City of Love. City of Light. Paris has been romanticized for centuries through novels, arts, music, television, and films. But up close, what is Paris like? Below is our take.
Among the most iconic structures in the world, the Eiffel Tower was built in 1889 to celebrate the 100th anniversary of the downfall of the Bastilles. At 1000 feet tall, this doubled the tallest building at that time (Washington monument). After the Paris World Fair, the tower was used by scientists to study weather and later used as a radio tower. Today, at the pinnacle of the tower, there is still a small preservation of the apartment Eiffel lived in. At night, the tower lights up and for five minutes at the top of every hour, it sparkles with dazzling lights.
One of the most visited museums in the world, the Louvre houses a magnificent quantity of artifacts and arts. Nevertheless, most visitors are here for the great Mona Lisa. We were aware of long lines, the crowd, and the fact that Mona Lisa would be behind a glaring glass and at a distance, but we were still surprised at how small the actual canvas is. Be forewarned: you will be disappointed. This Leonardo da Vinci masterpiece took three years to complete. Originally, da Vinci set out to paint a landscape but he messed up. As the cost for a canvas was expensive, he painted Mona on top of his mistake. If only all of our mistakes could get transformed into world-renowned works of art. :P
The Seine River spans 37 bridges within Paris, one of which was a shooting location for Inception. It was once the site of water sports during a Summer Olympics. The Seine is also heavily featured in films. We read raving reviews about the river cruise but honestly felt underwhelmed as we have seen these sites already by foot. The audio narration gave little new insights (although it is nice that it was multilingual).
Arc de Triomphe
Standing 164 feet tall at the western end of Champs Elysees, the Arc de Triomphe honors those who fought and died for France during the French Revolution. Beneath its vault lies the Tomb of the Unknown Soldier from World War I. While the arc has historical significance, it is lacking in intricacies from a purely architectural view. After all, the arc mimicked the Roman Arch of Titus, and we’ve always been partial to original works.
The grandest boulevard in Paris and arguably all of Europe, Champs Elysees has chic boutiques and high-end shopping. This area greatly reminds us of Manhattan, but cleaner. Traveling in November, we accidentally walked into a winter carnival. The smell of hot wine and roasted chestnuts was extremely inviting.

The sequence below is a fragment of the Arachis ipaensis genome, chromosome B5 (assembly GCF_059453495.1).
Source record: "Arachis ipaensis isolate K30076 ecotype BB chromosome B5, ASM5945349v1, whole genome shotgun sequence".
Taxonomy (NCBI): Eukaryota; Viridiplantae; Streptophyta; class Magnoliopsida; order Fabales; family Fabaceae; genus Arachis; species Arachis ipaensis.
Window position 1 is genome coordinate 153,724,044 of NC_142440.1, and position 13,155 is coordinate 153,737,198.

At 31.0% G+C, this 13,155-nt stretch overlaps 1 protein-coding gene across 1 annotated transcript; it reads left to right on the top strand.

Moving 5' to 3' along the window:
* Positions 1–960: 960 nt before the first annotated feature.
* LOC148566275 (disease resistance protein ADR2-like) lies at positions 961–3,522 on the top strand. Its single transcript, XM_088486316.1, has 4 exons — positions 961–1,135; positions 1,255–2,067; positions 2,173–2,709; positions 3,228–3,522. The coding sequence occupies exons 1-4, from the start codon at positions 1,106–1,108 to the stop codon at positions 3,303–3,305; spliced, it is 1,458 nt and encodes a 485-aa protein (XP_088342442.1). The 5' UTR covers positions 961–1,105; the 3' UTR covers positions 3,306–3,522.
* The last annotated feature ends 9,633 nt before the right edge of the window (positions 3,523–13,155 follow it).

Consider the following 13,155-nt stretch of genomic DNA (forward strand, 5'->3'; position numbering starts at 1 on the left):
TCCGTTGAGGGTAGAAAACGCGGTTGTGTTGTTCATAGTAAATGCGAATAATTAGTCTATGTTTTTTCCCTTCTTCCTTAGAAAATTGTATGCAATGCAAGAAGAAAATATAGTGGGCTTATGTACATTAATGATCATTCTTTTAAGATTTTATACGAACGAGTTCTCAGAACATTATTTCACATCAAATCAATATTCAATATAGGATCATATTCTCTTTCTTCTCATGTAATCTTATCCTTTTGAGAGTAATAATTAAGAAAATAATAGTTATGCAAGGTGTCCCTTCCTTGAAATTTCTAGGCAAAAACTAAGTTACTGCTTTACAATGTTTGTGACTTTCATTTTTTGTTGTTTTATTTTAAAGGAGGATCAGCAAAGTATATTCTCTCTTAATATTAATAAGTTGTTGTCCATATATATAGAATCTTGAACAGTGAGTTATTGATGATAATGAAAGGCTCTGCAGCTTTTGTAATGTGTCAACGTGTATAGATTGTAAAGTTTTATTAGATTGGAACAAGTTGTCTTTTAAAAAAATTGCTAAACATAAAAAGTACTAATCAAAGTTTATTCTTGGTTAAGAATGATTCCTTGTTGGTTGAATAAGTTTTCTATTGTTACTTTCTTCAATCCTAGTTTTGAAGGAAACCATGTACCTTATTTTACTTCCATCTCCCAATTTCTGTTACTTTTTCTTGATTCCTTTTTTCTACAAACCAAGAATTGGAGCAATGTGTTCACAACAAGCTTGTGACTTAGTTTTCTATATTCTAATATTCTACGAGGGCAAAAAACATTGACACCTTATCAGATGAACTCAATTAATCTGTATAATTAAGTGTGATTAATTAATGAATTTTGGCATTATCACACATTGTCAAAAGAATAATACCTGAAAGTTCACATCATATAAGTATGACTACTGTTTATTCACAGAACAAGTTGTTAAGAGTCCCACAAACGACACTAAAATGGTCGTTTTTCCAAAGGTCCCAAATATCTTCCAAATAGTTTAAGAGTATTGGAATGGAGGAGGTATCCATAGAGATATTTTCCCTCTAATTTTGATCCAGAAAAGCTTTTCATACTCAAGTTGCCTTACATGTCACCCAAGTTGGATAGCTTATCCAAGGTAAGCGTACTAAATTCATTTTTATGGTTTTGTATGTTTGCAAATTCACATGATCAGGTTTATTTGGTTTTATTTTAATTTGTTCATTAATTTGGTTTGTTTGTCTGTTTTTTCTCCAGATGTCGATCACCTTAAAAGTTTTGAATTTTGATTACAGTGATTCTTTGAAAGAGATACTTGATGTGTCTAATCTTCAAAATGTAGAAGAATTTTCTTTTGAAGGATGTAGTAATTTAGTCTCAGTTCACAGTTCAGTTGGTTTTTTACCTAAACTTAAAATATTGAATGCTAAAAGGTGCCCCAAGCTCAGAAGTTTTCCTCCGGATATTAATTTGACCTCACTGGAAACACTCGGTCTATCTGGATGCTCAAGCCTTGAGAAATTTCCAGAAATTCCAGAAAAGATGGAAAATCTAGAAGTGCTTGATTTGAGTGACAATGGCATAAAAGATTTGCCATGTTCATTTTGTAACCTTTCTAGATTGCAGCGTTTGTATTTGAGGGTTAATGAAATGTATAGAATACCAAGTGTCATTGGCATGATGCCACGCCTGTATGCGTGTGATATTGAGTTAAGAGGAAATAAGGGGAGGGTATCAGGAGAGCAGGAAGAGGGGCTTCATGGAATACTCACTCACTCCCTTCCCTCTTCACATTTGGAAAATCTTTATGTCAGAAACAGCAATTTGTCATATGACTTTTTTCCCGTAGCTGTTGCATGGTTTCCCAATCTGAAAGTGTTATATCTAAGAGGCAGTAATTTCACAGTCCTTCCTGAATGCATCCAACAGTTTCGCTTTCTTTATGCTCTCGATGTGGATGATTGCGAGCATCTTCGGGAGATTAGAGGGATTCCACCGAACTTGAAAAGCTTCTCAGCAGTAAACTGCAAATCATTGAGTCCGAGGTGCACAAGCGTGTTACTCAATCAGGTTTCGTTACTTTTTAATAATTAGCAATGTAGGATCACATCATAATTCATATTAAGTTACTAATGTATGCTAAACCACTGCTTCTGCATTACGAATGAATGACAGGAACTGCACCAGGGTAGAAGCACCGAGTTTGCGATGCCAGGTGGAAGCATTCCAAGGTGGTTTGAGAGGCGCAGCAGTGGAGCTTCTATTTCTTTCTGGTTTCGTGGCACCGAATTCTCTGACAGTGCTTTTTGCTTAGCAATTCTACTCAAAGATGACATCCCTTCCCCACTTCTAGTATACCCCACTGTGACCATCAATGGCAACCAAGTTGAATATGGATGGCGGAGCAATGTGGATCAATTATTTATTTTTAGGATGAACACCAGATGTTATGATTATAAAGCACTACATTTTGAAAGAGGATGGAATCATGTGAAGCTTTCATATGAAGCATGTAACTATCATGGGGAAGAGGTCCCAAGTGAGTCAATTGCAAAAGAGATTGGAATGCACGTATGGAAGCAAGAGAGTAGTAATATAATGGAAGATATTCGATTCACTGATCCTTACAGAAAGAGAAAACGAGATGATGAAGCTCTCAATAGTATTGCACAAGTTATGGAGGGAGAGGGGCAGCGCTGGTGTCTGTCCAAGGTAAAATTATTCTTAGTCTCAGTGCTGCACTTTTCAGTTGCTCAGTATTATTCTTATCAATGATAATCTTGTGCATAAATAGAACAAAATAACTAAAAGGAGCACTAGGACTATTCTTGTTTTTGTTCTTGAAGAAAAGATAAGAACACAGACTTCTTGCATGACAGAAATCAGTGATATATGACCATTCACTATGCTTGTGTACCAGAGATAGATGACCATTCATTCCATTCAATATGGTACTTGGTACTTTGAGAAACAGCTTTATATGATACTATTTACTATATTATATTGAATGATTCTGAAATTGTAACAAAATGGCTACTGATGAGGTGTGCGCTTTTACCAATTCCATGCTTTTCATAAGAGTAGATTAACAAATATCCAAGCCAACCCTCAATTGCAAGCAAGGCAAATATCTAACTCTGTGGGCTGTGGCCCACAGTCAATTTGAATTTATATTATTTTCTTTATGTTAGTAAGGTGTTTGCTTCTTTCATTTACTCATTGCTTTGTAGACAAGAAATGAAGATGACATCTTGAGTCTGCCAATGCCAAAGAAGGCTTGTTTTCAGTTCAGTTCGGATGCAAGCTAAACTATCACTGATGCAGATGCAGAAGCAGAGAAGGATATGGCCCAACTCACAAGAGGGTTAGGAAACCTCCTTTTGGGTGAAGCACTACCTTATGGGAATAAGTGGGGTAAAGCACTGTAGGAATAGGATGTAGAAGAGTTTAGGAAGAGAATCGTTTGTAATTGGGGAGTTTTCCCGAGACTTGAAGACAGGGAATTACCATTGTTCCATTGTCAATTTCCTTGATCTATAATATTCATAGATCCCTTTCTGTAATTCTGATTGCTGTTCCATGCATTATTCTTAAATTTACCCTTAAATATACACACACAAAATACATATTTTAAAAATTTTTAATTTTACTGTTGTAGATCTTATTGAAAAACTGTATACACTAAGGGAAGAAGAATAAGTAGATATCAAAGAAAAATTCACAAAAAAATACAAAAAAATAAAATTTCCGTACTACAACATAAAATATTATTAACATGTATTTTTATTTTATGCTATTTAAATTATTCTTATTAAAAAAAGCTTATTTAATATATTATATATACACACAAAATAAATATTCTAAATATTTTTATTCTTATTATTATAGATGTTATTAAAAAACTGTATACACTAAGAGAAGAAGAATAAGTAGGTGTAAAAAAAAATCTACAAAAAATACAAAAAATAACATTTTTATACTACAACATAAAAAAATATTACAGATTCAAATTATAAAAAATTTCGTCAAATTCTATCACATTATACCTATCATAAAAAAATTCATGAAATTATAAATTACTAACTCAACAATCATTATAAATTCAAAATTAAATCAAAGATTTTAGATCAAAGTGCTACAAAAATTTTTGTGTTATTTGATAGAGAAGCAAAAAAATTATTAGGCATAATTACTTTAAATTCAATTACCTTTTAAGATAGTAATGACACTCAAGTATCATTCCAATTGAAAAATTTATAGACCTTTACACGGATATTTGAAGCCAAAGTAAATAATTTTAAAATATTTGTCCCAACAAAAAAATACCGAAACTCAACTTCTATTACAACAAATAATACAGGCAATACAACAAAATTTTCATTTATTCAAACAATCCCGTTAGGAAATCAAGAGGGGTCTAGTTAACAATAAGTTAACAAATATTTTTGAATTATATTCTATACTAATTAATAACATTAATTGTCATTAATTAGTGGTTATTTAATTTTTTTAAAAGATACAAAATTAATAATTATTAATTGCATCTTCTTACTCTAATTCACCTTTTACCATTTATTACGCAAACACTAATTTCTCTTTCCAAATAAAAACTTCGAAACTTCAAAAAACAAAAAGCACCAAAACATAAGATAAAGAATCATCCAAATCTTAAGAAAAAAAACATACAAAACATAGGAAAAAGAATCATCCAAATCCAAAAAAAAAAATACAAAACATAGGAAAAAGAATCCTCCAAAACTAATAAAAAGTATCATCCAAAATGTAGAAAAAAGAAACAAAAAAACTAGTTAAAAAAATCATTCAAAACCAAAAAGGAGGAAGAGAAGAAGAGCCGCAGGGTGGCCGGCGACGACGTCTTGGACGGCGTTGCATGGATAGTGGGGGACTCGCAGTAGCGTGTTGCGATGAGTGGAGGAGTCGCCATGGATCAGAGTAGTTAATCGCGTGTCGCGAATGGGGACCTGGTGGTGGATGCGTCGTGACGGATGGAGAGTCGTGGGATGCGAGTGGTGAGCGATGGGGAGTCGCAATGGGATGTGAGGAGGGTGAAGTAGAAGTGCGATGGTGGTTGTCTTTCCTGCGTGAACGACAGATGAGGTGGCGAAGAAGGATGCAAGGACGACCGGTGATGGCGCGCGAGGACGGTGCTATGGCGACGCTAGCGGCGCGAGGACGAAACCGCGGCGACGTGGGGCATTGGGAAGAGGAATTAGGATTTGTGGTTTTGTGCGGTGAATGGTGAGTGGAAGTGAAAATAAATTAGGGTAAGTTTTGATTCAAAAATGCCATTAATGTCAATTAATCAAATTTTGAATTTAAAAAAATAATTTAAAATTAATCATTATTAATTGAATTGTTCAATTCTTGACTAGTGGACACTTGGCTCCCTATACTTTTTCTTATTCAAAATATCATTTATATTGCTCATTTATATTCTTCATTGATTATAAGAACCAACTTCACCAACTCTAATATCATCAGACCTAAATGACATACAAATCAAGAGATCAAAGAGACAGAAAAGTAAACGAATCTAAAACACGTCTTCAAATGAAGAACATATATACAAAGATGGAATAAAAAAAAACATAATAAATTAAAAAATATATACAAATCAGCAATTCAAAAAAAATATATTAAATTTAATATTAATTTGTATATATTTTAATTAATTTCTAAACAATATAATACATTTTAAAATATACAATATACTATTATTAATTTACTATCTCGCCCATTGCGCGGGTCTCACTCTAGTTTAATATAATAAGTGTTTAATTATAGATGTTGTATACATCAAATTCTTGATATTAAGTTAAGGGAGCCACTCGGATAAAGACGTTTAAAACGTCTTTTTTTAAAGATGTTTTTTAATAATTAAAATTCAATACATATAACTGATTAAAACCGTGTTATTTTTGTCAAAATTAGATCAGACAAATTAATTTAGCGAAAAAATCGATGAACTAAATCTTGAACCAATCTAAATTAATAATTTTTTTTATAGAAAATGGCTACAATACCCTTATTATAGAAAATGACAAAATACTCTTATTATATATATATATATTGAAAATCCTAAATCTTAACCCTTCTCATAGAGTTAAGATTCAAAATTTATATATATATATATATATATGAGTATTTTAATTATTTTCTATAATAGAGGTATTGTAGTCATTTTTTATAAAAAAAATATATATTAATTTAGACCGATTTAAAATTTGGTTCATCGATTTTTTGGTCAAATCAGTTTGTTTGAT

General Traveling Advice
1. Arrange in advance for travel from and to the airport with your hotel’s shuttle service. This is more secure and cost effective.
2. Never exchange currencies at the airport. You will get a better rate in the city. Most ATM’s in the city do not charge a fee for use and we found the exchange rate was on par and current. Of course, you should check with your bank first and notify them of your overseas travels. Some banks charge their own foreign transaction fees. We are thankful that Capital One 360 offers a free checking account with a debit card that was accepted at all ATM’s we encountered without accruing any extra fees.
3. If you forgot to pack a European plug adapter, use the TV’s USB port to charge your phone (if available). Your hotel may also be able to provide you with an adapter.
4. Pack melatonin to reset your sleeping cycle.
5. A rule of thumb is to dine where the locals are. Avoid restaurants that cater to tourists. Make sure the waiter gives you the same menu as the one posted outside. Plan at least two hours per meal. Yes, we’re serious. Parisians are very leisure and seemingly never in a hurry. Their service is purposefully slow.
6. Buy your souvenirs far from iconic monuments for better deals.
7. “Bonjour. Parlez vous anglais?” will get you anywhere in Paris. We were pleasantly surprised how fluent in American English the Parisian locals are. We could barely detect an accent.
8. When possible, pay with a credit card that doesn’t have a foreign transaction fee. You will get the most bang for your buck (as the exchange rate will always be the rate for the date of transaction). Capital One offers a no-fee MasterCard credit card that proved to be extremely useful as MasterCard was accepted at all places we went.
We felt Paris’s nicknames were undeserved. The city did not carry a romantic vibe, although a walk down the Seine River does suggest a more appropriate nickname – city of PDA (public displays of affection). :P As for City of Light, we feel the nickname better befits Las Vegas. And yes, we do believe Paris in two days is totally doable. We walked 9+ miles in a day, but you can cut down on traveling time by using the metro (be sure to download the official app prior to your arrival to help you navigate the metro).